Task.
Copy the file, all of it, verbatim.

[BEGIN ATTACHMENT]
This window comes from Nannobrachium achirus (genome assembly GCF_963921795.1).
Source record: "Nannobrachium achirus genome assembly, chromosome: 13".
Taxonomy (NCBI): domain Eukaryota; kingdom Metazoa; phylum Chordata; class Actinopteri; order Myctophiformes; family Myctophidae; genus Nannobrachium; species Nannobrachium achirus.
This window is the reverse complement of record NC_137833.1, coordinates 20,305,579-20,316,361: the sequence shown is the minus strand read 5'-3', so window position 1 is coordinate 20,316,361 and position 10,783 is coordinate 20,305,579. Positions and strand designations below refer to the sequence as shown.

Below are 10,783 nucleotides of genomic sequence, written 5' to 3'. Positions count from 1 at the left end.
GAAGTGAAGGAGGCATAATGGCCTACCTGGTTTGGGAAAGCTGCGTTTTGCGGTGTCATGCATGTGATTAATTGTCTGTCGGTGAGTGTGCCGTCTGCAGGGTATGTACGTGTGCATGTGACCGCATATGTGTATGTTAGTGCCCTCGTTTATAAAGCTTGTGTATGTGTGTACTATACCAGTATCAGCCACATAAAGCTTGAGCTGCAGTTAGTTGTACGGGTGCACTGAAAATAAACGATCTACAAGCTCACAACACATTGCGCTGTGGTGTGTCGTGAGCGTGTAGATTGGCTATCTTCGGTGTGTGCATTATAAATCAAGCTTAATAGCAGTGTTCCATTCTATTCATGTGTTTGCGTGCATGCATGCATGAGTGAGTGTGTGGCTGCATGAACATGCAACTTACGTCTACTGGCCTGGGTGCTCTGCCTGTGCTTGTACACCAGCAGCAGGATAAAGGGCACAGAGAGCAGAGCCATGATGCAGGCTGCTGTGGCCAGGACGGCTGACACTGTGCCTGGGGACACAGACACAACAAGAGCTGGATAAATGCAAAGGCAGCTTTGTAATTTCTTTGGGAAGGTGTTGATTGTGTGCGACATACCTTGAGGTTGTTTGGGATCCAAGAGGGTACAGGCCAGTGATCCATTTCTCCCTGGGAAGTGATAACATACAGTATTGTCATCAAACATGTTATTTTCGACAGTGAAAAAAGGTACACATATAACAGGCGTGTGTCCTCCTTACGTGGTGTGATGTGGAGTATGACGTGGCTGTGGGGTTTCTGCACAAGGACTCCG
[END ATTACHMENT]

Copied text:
This window comes from Nannobrachium achirus (genome assembly GCF_963921795.1).
Source record: "Nannobrachium achirus genome assembly, chromosome: 13".
Taxonomy (NCBI): domain Eukaryota; kingdom Metazoa; phylum Chordata; class Actinopteri; order Myctophiformes; family Myctophidae; genus Nannobrachium; species Nannobrachium achirus.
This window is the reverse complement of record NC_137833.1, coordinates 20,305,579-20,316,361: the sequence shown is the minus strand read 5'-3', so window position 1 is coordinate 20,316,361 and position 10,783 is coordinate 20,305,579. Positions and strand designations below refer to the sequence as shown.

Below are 10,783 nucleotides of genomic sequence, written 5' to 3'. Positions count from 1 at the left end.
GAAGTGAAGGAGGCATAATGGCCTACCTGGTTTGGGAAAGCTGCGTTTTGCGGTGTCATGCATGTGATTAATTGTCTGTCGGTGAGTGTGCCGTCTGCAGGGTATGTACGTGTGCATGTGACCGCATATGTGTATGTTAGTGCCCTCGTTTATAAAGCTTGTGTATGTGTGTACTATACCAGTATCAGCCACATAAAGCTTGAGCTGCAGTTAGTTGTACGGGTGCACTGAAAATAAACGATCTACAAGCTCACAACACATTGCGCTGTGGTGTGTCGTGAGCGTGTAGATTGGCTATCTTCGGTGTGTGCATTATAAATCAAGCTTAATAGCAGTGTTCCATTCTATTCATGTGTTTGCGTGCATGCATGCATGAGTGAGTGTGTGGCTGCATGAACATGCAACTTACGTCTACTGGCCTGGGTGCTCTGCCTGTGCTTGTACACCAGCAGCAGGATAAAGGGCACAGAGAGCAGAGCCATGATGCAGGCTGCTGTGGCCAGGACGGCTGACACTGTGCCTGGGGACACAGACACAACAAGAGCTGGATAAATGCAAAGGCAGCTTTGTAATTTCTTTGGGAAGGTGTTGATTGTGTGCGACATACCTTGAGGTTGTTTGGGATCCAAGAGGGTACAGGCCAGTGATCCATTTCTCCCTGGGAAGTGATAACATACAGTATTGTCATCAAACATGTTATTTTCGACAGTGAAAAAAGGTACACATATAACAGGCGTGTGTCCTCCTTACGTGGTGTGATGTGGAGTATGACGTGGCTGTGGGGTTTCTGCACAAGGACTCCG